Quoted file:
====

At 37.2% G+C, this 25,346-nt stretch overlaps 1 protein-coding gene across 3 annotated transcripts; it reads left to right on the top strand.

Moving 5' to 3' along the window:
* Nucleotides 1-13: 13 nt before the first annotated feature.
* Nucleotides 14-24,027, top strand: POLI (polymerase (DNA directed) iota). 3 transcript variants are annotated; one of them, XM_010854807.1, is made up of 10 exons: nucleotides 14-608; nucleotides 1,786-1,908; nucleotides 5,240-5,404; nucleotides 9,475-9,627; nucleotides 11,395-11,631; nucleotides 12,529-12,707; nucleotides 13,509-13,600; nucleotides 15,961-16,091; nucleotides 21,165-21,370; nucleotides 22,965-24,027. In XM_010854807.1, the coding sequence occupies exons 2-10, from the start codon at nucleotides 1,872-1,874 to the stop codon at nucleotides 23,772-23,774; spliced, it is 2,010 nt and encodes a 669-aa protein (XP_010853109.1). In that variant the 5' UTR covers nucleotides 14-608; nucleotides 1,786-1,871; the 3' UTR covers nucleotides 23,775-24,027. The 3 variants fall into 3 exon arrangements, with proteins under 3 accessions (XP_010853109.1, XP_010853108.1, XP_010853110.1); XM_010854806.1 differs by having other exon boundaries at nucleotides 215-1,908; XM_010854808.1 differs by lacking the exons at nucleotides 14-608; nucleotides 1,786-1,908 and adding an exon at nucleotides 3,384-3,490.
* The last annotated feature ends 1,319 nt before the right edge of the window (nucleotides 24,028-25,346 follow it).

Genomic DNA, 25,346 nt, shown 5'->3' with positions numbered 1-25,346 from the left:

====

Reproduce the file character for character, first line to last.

At 37.2% G+C, this 25,346-nt stretch overlaps 1 protein-coding gene across 3 annotated transcripts; it reads left to right on the top strand.

Moving 5' to 3' along the window:
* Nucleotides 1-13: 13 nt before the first annotated feature.
* Nucleotides 14-24,027, top strand: POLI (polymerase (DNA directed) iota). 3 transcript variants are annotated; one of them, XM_010854807.1, is made up of 10 exons: nucleotides 14-608; nucleotides 1,786-1,908; nucleotides 5,240-5,404; nucleotides 9,475-9,627; nucleotides 11,395-11,631; nucleotides 12,529-12,707; nucleotides 13,509-13,600; nucleotides 15,961-16,091; nucleotides 21,165-21,370; nucleotides 22,965-24,027. In XM_010854807.1, the coding sequence occupies exons 2-10, from the start codon at nucleotides 1,872-1,874 to the stop codon at nucleotides 23,772-23,774; spliced, it is 2,010 nt and encodes a 669-aa protein (XP_010853109.1). In that variant the 5' UTR covers nucleotides 14-608; nucleotides 1,786-1,871; the 3' UTR covers nucleotides 23,775-24,027. The 3 variants fall into 3 exon arrangements, with proteins under 3 accessions (XP_010853109.1, XP_010853108.1, XP_010853110.1); XM_010854806.1 differs by having other exon boundaries at nucleotides 215-1,908; XM_010854808.1 differs by lacking the exons at nucleotides 14-608; nucleotides 1,786-1,908 and adding an exon at nucleotides 3,384-3,490.
* The last annotated feature ends 1,319 nt before the right edge of the window (nucleotides 24,028-25,346 follow it).

Genomic DNA, 25,346 nt, shown 5'->3' with positions numbered 1-25,346 from the left: